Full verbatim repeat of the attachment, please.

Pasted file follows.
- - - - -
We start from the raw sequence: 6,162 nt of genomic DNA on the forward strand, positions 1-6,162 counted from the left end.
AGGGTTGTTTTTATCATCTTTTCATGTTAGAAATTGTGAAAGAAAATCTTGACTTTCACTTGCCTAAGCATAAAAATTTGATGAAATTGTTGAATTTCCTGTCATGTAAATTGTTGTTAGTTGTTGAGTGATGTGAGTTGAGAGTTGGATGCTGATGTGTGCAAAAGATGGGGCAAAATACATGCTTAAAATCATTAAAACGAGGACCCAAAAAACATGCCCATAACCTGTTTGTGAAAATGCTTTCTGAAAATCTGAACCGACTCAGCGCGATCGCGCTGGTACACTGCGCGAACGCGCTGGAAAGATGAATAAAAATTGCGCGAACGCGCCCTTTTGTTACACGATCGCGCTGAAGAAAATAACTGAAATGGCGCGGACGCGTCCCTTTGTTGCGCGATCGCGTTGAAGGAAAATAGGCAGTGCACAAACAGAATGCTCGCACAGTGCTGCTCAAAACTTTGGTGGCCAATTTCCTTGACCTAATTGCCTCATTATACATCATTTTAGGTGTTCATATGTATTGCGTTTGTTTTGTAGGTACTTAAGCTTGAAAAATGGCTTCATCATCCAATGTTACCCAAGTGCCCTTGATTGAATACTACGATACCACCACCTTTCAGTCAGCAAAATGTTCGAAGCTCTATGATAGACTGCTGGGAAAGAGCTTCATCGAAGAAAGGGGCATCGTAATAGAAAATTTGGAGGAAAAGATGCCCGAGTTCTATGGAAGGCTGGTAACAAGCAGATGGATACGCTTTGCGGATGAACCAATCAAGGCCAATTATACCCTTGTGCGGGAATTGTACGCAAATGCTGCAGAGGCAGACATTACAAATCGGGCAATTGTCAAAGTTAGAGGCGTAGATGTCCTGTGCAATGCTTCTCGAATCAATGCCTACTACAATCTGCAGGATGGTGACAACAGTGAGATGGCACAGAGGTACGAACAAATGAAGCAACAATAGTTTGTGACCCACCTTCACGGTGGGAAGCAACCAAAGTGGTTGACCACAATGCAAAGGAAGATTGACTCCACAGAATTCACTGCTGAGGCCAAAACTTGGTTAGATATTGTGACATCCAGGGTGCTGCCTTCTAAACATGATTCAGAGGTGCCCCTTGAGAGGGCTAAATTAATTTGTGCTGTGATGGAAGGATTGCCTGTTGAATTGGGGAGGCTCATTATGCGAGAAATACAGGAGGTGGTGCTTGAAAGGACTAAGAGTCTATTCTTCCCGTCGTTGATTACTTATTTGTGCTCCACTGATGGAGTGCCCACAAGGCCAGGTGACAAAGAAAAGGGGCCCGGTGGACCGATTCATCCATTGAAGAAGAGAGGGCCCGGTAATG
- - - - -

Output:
We start from the raw sequence: 6,162 nt of genomic DNA on the forward strand, positions 1-6,162 counted from the left end.
AGGGTTGTTTTTATCATCTTTTCATGTTAGAAATTGTGAAAGAAAATCTTGACTTTCACTTGCCTAAGCATAAAAATTTGATGAAATTGTTGAATTTCCTGTCATGTAAATTGTTGTTAGTTGTTGAGTGATGTGAGTTGAGAGTTGGATGCTGATGTGTGCAAAAGATGGGGCAAAATACATGCTTAAAATCATTAAAACGAGGACCCAAAAAACATGCCCATAACCTGTTTGTGAAAATGCTTTCTGAAAATCTGAACCGACTCAGCGCGATCGCGCTGGTACACTGCGCGAACGCGCTGGAAAGATGAATAAAAATTGCGCGAACGCGCCCTTTTGTTACACGATCGCGCTGAAGAAAATAACTGAAATGGCGCGGACGCGTCCCTTTGTTGCGCGATCGCGTTGAAGGAAAATAGGCAGTGCACAAACAGAATGCTCGCACAGTGCTGCTCAAAACTTTGGTGGCCAATTTCCTTGACCTAATTGCCTCATTATACATCATTTTAGGTGTTCATATGTATTGCGTTTGTTTTGTAGGTACTTAAGCTTGAAAAATGGCTTCATCATCCAATGTTACCCAAGTGCCCTTGATTGAATACTACGATACCACCACCTTTCAGTCAGCAAAATGTTCGAAGCTCTATGATAGACTGCTGGGAAAGAGCTTCATCGAAGAAAGGGGCATCGTAATAGAAAATTTGGAGGAAAAGATGCCCGAGTTCTATGGAAGGCTGGTAACAAGCAGATGGATACGCTTTGCGGATGAACCAATCAAGGCCAATTATACCCTTGTGCGGGAATTGTACGCAAATGCTGCAGAGGCAGACATTACAAATCGGGCAATTGTCAAAGTTAGAGGCGTAGATGTCCTGTGCAATGCTTCTCGAATCAATGCCTACTACAATCTGCAGGATGGTGACAACAGTGAGATGGCACAGAGGTACGAACAAATGAAGCAACAATAGTTTGTGACCCACCTTCACGGTGGGAAGCAACCAAAGTGGTTGACCACAATGCAAAGGAAGATTGACTCCACAGAATTCACTGCTGAGGCCAAAACTTGGTTAGATATTGTGACATCCAGGGTGCTGCCTTCTAAACATGATTCAGAGGTGCCCCTTGAGAGGGCTAAATTAATTTGTGCTGTGATGGAAGGATTGCCTGTTGAATTGGGGAGGCTCATTATGCGAGAAATACAGGAGGTGGTGCTTGAAAGGACTAAGAGTCTATTCTTCCCGTCGTTGATTACTTATTTGTGCTCCACTGATGGAGTGCCCACAAGGCCAGGTGACAAAGAAAAGGGGCCCGGTGGACCGATTCATCCATTGAAGAAGAGAGGGCCCGGTAATG